A History of All the Office Designs That Were Supposed to Change Office Work Forever

Reading between the lines.
April 10 2014 12:33 PM

Little Workers in Pretty Boxes

A history of the workplace.

Illustration by Rem Broo.

Illustration by Rem Broo

Early in Cubed, Nikil Saval’s detailed cultural history of how the office grew to become the definitive 20th century workplace, Saval presents a description of the stylish office worker, courtesy of Walt Whitman circa 1856.* At that time, nonmanual labor accounted for a minority of jobs in the country, and those who did spend their days in an office were often the source of derision. Whitman, for one, described office workers as “a slender and round-shouldered generation, of minute leg, chalky face, and hollow chest … trig and prim in great glow of shiny boots, clean shirts—sometimes, just now, of extraordinary patterns, as if overrun with bugs!—tight pantaloons, straps, which seem coming little into fashion again, startling cravats, and hair all soaked and ‘slickery’ with sickening oils.”

Adjust for some—but only some—changes in fashion and that passage could describe the put-together hipster or flashy banker you saw on the way to work today. You can take or leave the mockery (perhaps the description hits a little close to home), but Whitman’s words undoubtedly still resonate. Saval’s book accentuates the transformations that occurred as those weak and spindly office workers began to inherit the Earth, or at least the eight-hour workday. In 1880, less than 5 percent of the American workforce worked in nonmanual labor, although the number was much higher—in the 20-40 percent rage—in cities like Philadelphia, San Francisco, and Boston. As trade expanded across the country, the amount of clerical work increased. And as the number of people working in offices grew, the question arose of how to optimize efficiency and, in some cases, comfort in this new work climate.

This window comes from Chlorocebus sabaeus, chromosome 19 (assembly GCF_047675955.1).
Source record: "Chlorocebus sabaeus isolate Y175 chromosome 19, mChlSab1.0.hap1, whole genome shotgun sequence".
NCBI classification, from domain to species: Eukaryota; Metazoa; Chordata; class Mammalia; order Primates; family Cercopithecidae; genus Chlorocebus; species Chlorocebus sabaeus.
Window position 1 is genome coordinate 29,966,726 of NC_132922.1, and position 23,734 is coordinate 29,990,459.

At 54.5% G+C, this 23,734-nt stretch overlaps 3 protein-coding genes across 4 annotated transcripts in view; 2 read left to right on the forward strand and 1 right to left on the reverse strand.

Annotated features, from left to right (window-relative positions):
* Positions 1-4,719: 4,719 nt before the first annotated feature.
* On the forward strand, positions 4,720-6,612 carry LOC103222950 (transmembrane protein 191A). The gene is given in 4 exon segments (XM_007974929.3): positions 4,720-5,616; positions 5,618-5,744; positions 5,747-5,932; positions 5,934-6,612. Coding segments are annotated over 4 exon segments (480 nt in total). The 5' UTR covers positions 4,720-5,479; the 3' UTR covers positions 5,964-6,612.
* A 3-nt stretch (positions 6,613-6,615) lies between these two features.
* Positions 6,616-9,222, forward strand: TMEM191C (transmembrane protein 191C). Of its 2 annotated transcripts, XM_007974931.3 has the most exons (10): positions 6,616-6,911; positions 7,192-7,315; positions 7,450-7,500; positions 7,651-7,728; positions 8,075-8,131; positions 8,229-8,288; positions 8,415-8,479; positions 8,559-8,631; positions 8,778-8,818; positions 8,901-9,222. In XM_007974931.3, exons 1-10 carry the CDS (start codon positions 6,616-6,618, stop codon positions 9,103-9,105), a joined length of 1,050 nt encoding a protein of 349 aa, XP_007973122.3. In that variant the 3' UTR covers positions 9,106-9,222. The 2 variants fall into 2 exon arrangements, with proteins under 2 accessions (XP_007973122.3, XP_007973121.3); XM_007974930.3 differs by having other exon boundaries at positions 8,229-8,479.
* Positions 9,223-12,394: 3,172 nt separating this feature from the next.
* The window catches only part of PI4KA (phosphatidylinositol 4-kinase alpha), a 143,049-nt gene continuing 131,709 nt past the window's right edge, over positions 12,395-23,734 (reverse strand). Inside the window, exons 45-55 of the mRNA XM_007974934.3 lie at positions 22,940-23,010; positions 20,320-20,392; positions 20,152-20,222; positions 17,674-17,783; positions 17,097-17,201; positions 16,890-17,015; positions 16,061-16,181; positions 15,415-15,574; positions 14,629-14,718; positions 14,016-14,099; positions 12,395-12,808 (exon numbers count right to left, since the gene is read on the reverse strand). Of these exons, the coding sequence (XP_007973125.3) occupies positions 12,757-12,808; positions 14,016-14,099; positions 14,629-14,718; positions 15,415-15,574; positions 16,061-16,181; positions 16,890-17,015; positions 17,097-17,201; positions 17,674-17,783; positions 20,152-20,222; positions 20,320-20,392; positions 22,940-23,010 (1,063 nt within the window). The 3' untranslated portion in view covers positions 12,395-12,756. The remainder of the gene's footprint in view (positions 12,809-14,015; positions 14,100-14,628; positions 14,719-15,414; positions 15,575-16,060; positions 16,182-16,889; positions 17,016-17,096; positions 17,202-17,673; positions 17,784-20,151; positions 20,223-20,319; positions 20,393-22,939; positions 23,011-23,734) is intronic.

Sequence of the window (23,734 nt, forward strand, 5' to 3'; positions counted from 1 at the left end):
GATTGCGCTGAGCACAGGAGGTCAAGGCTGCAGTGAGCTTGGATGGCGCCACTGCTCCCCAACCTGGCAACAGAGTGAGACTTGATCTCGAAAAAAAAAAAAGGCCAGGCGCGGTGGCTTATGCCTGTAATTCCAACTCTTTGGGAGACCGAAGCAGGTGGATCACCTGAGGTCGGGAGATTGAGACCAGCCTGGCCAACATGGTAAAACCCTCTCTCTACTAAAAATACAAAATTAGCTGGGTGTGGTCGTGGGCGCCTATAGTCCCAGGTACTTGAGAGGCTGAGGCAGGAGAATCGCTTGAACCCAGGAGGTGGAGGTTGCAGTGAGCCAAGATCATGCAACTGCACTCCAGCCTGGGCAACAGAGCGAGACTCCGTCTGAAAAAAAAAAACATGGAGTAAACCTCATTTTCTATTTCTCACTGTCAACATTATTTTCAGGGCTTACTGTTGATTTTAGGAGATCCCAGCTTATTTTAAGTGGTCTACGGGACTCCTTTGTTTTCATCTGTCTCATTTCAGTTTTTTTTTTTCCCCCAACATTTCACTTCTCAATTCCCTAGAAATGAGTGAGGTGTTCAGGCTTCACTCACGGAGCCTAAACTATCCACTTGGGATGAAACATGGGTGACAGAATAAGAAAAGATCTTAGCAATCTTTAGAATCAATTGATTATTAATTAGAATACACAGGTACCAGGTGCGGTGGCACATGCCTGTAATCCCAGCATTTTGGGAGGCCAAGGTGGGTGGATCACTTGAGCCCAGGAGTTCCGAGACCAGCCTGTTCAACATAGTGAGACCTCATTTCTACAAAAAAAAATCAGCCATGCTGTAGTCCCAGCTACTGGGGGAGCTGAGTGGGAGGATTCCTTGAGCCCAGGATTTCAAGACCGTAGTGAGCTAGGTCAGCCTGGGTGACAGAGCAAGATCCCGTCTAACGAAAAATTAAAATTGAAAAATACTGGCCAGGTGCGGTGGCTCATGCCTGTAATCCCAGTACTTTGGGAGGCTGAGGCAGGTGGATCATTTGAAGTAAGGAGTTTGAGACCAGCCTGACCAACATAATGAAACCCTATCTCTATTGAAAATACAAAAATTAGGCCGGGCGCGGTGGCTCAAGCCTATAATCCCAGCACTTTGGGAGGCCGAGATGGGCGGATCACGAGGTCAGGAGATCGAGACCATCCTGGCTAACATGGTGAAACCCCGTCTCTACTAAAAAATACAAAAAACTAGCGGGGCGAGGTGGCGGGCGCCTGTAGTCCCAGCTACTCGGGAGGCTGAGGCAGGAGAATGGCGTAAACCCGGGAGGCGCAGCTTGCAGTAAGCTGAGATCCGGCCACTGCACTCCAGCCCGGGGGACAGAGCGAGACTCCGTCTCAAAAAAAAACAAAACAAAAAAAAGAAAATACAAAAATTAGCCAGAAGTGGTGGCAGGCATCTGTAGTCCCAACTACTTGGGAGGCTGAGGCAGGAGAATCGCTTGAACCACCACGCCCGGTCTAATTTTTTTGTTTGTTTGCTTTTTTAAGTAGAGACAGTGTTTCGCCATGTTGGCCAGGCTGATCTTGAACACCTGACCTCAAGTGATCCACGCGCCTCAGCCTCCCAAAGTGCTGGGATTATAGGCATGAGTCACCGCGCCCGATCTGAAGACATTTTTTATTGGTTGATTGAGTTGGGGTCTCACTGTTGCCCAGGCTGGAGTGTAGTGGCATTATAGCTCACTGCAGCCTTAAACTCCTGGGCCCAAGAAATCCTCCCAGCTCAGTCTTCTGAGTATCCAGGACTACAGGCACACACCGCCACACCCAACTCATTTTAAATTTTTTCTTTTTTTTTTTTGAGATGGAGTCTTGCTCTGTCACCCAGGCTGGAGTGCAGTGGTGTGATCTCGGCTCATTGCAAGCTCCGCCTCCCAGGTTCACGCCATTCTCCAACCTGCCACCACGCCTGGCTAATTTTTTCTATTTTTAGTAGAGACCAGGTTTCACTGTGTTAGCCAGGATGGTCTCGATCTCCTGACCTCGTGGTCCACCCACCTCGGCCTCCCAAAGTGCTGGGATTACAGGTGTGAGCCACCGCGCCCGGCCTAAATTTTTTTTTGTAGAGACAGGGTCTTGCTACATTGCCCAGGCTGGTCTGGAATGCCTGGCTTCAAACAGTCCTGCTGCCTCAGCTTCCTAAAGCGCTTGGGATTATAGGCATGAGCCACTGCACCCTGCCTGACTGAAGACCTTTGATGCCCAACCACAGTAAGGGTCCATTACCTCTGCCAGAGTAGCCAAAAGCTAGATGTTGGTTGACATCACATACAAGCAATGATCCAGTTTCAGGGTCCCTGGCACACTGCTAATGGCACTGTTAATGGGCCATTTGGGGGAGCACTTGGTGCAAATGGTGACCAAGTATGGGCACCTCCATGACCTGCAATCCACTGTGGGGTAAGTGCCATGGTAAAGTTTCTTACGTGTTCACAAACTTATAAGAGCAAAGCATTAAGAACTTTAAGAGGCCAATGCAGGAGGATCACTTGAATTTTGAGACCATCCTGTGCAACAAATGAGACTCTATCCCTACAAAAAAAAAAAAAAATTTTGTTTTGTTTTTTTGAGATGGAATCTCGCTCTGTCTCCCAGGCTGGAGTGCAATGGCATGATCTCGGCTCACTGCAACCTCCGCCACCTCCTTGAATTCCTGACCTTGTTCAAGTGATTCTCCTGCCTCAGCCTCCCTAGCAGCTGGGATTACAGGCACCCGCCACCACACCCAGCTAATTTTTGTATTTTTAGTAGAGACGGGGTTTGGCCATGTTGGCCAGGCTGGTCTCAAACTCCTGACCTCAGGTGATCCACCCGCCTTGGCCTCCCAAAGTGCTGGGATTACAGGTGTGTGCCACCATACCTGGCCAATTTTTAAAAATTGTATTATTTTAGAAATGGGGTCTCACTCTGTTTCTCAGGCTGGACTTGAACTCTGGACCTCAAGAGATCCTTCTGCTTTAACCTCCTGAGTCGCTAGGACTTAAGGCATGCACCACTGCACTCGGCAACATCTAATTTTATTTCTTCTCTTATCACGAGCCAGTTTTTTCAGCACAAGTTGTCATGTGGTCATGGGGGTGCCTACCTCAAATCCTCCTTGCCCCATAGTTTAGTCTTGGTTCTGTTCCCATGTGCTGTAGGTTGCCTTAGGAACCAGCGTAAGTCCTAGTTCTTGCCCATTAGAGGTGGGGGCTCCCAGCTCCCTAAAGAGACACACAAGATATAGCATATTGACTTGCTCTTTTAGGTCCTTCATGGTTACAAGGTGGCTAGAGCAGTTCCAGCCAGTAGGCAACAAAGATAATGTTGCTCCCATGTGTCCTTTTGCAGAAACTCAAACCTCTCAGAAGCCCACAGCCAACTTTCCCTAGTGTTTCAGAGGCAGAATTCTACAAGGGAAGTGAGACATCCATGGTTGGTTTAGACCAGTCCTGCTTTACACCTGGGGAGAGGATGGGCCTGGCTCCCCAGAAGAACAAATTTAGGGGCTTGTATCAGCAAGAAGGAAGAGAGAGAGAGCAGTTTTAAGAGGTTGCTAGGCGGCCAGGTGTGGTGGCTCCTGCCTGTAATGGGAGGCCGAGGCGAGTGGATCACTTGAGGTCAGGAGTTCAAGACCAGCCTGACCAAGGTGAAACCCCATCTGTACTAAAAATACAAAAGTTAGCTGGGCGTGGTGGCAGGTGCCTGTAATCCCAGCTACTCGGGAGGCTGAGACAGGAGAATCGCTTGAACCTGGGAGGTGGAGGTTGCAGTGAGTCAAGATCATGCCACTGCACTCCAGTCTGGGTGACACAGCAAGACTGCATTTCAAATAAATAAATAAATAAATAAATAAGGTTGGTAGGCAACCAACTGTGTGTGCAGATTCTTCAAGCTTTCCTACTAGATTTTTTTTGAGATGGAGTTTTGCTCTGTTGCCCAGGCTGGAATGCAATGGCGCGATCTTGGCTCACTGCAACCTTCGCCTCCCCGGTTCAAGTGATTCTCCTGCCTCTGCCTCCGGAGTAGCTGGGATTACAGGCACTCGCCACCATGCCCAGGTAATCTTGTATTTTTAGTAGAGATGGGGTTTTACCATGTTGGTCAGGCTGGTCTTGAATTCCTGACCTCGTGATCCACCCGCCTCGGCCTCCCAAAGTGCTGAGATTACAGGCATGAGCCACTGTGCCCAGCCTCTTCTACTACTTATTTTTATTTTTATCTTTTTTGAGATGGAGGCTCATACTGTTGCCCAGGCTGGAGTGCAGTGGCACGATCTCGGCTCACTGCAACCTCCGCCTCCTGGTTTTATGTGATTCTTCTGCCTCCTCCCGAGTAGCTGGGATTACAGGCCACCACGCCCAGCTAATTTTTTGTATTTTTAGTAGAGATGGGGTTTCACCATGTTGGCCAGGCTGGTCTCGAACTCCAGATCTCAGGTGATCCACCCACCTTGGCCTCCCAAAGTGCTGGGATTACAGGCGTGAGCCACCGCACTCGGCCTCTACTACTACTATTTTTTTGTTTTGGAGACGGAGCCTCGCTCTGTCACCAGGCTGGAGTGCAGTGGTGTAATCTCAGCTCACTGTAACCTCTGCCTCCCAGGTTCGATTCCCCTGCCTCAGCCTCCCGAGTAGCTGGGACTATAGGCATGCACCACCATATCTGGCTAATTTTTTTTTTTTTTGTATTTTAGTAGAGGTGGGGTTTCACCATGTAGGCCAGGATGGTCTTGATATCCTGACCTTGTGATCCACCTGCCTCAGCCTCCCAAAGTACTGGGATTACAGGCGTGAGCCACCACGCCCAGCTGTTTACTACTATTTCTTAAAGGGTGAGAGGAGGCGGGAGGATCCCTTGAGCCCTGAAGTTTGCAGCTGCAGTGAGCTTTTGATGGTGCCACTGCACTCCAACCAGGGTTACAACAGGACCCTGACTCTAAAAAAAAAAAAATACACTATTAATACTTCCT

To start, Saval explains, many offices took a cue from the factory and lined desks up in long rows. Then, in the early 20th century, two innovations emerged that would get recycled and reinterpreted in various ways over the next century. The first arrived courtesy of Frederick Taylor, a consultant and theorist who made it his goal to remove all inefficiencies from the office and argued for an extreme division of labor to replace what was the more fluid work style of the old clerks, who worked in small offices of four or five people and were responsible for a wide variety of tasks. Taylor created the position of the manager. As Saval writes:

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By separating knowledge from the basic work process … the ideology of Taylorism all but ensured a workplace divided against itself, both in space and in practice, with a group of managers controlling how work was done and their workers merely performing that work.

Even as some offices today, particularly those in the tech industry, have attempted to move toward nonhierarchical models that recognize the benefit of idle, creative time, most still employ a version of this hierarchical, efficiency-driven system. The drive to get workers producing at highest capacity probably reached its apex with Robert Propst’s Action Office in the 1960s. The Action Office was an open-concept space consisting of several different working spaces, including a desk that you sat at and a larger drafting table that you could stand over. Propst’s second version of the Action Office, created after the first failed to gain traction in the marketplace, added walls of different heights around the workspace.

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Propst’s ideas were received rapturously, heralded for finally allowing the office “to achieve the work utopia that it had always promised.” As Saval writes: “Most office designs were about keeping people in place; Action Office was about movement. For in keeping with the ergonomic thinking that Propst had been doing for years, the motion of the body assisted—corresponded to—the ceaselessly inventive motion of the white-collar mind.”

The results, however, were hardly radical. The Action Office, which was meant to liberate workers and get them moving around the office, instead led directly to the proliferation of its stifling cousin-in-design: the cubicle.

The same ironic story gets repeated with almost every grand design that Saval describes. Throughout Cubed, we read about “the dream of a better office,” but that phrase and others like it turn comical as we realize how little progress ever gets made toward turning that dream into reality.

That’s not to say that nothing has changed about office life at all in the past century. Saval emphasizes how offices were, for much of the 20th century, filled only with white men, an unfortunate reality that has slowly been reversed. But if the people doing the work have grown more diverse, any changes in how that work is actually done has tended toward the superficial, despite what the Taylors and Propsts of the world may have hoped.

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